The last Coca-Cola ad campaign I remember being launched was “Open Happiness,” which included a catchy jingle that never once mentioned the brand. I thought this was pretty clever and original. Fast-forward a few months and Coca-Cola is beginning a new campaign to promote the brand as being part of a healthy lifestyle because it’s now offering clearer nutrition/calorie labeling and smaller portion sizes. This whole approach is very reminiscent of the changes McDonald’s made to its menu shortly after the fast-food bashing documentary, Super Size Me was released. We all know junk food and sugary drinks aren’t healthy choices, so these attempts at promoting better nutrition and physical activity is kind of like pissing in the wind.
Granted, Coca-Cola’s latest campaign isn’t only about encouraging healthy lifestyles, (ha!) it also touts the beverage giant’s positive impact on communities and encourages people to “make a difference.” This campaign by the way is eerily called “Live Positively” and features a logo that consists of a plus sign and Coke’s signature red and white branding. I believe “Live Positively” was only recently introduced in the United States, but has been used throughout other countries for sometime. I understand the campaign is supposed to communicate empowerment and social responsibility, but the name and imagery reminds me of HIV/AIDS. I know that I’m not reading too much into “Live Positively” because you don’t have to be a master in semiotic analysis to correlate the campaigns symbols with HIV/AIDS. Project Red is a lot subtler in its branding and it’s goal is actually to promote HIV/AIDS awareness.
Even though the disease doesn’t carry the stigma that it once did during the 1980s, the idea of “living positively” is not an ideal. I know Coca-Cola means to inspire positive thinking and positive actions, but the campaign is susceptible to too much misinterpretation. And images like the one above do not help because what I see, and I’m sure others see, is a sort of life-monitoring reading that flatlines. It’s something I would expect Adbusters or other culture jammers to create, not the company itself.
Image via: Coca-Cola Newsletters
In July, Starbucks opened three new coffee shops in Seattle which noticeably lacked its iconic branding. One of the unbranded, remodeled stores will simply be known as 15th Ave Coffee and Tea—a strategy executives are using to capture a more community-oriented feel. Essentially, Starbucks is trying to present itself as a neighborhood coffee shop instead of a corporate conglomerate that ruins small businesses. Critics have referred to the shops as “Stealth Starbucks” and while this sort of marketing is rather subversive, we really shouldn’t be surprised that it has emerged. In an environment in which consumers are bombarded with brand messages and have developed a hyper-awareness and distain for perpetually invasive marketing, companies need to soften their approach. Displacing the familiar slogans, and visual cues that are synonymous with a brand may be a risky move, but several marketers are going this innovative route.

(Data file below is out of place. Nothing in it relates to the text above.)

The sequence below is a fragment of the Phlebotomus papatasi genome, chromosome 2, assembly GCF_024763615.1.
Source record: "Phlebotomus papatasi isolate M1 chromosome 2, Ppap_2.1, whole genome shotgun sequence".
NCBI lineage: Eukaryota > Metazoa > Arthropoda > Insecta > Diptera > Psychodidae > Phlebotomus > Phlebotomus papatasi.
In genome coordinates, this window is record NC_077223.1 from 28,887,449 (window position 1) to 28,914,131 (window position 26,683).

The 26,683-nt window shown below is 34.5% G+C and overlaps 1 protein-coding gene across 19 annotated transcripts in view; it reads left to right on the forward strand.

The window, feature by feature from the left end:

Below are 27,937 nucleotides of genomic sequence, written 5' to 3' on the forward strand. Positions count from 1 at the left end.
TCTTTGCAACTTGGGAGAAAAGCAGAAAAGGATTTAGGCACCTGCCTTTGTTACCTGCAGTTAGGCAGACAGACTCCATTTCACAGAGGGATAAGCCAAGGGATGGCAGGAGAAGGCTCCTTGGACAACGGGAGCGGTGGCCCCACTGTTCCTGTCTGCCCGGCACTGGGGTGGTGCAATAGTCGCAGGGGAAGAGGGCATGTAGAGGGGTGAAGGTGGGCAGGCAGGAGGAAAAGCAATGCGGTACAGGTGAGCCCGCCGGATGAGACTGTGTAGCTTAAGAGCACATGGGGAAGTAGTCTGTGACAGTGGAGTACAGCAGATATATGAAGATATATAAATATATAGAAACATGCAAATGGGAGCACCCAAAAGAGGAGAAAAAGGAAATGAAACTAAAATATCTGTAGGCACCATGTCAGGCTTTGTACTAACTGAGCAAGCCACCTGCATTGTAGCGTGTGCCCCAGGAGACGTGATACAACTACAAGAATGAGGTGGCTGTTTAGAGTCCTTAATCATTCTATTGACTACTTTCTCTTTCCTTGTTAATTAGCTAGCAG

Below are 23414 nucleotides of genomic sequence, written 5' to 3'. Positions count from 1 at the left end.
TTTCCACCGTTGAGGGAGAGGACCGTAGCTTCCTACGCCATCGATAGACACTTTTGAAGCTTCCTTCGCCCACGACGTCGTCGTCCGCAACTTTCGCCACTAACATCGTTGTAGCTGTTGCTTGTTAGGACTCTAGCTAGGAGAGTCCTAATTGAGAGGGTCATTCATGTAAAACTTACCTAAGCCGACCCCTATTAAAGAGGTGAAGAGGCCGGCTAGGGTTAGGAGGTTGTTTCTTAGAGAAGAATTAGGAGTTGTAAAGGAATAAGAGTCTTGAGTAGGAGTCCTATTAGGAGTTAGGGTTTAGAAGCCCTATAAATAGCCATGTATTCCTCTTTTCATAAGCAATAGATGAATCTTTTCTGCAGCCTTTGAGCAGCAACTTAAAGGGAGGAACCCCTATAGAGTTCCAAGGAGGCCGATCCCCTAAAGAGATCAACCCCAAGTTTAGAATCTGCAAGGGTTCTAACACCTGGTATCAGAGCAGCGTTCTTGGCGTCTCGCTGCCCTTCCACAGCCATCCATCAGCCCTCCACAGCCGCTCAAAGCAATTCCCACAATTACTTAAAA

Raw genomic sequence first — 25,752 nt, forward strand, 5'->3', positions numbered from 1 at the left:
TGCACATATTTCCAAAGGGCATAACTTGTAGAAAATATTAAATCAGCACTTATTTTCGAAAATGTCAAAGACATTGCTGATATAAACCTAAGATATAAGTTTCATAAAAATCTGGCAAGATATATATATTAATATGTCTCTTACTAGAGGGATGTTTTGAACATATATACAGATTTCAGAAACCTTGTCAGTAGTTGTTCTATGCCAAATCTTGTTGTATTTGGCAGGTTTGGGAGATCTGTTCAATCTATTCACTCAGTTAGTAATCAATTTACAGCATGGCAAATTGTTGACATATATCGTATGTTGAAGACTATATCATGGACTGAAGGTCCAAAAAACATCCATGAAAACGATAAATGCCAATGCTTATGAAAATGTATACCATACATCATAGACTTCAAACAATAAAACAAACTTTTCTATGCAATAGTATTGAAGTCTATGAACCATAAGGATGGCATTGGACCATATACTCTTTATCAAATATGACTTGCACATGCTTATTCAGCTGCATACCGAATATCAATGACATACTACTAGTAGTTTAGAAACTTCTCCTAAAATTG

Recently, Coca-Cola launched its “Open Happiness” campaign which consists of a song and music video that do not mention/show the company or any of its products. The campaign seems to be a hit with consumers (mostly outside the U.S.) and according to Umut Ozaydinli, Coca-Cola’s global music marketing manager, “the lack of an in-your-face Coke message is “one of the key reasons” consumers have shown interest in the song” (via: NYT) While not entirely an example of a self-displacement and unbranding, Pepsi began a campaign in Argentina encouraging Argentineans to refer to the brand as “Pecsi.” Pepsi is essentially promoting the “bastardizing [of its] brand name” (via: Naked). The soft drink company is not taking its branding too seriously and welcomes consumer interpretations of its brand. It’s not to say that companies engaging in self-unbranding and displacement are relinquishing control of their corporate identity to consumers—I think it’s quite the opposite.
Starbucks, Coca-Cola and Pepsi are all taking proactive measures to remain relevant and competitive. These companies are catering to an audience whose persuasion knowledge is developing and is perhaps no longer easily susceptible to traditional marketing. Persuasion knowledge involves the interpretation of how people respond, interpret and react to persuasion and influence attempts (Friestad and Wright 1994). Ad messages, whether they occur as billboards, commercials, product placements or banner ads, are losing their effectiveness because of over-saturation. Marketing in general has become rather ubiquitous and invasive, which has resulted in the formation of a hyper-aware audience that sees through and ignores most campaign strategies. As audiences grow jaded and savvy, perhaps the next way for brands to successfully engage them, is by creating ads that do not look like ads. Marketing plans will need to emulate the covertness of Starbucks and Coca-Cola, but also entertain audiences on a personal level.
Friestad, Marian and Peter Wright. “The Persuasion Knowledge Model: How People Cope with Persuasion Attempts.” Journal of Consumer Research. Vol. 21, No. 1. (June 1994).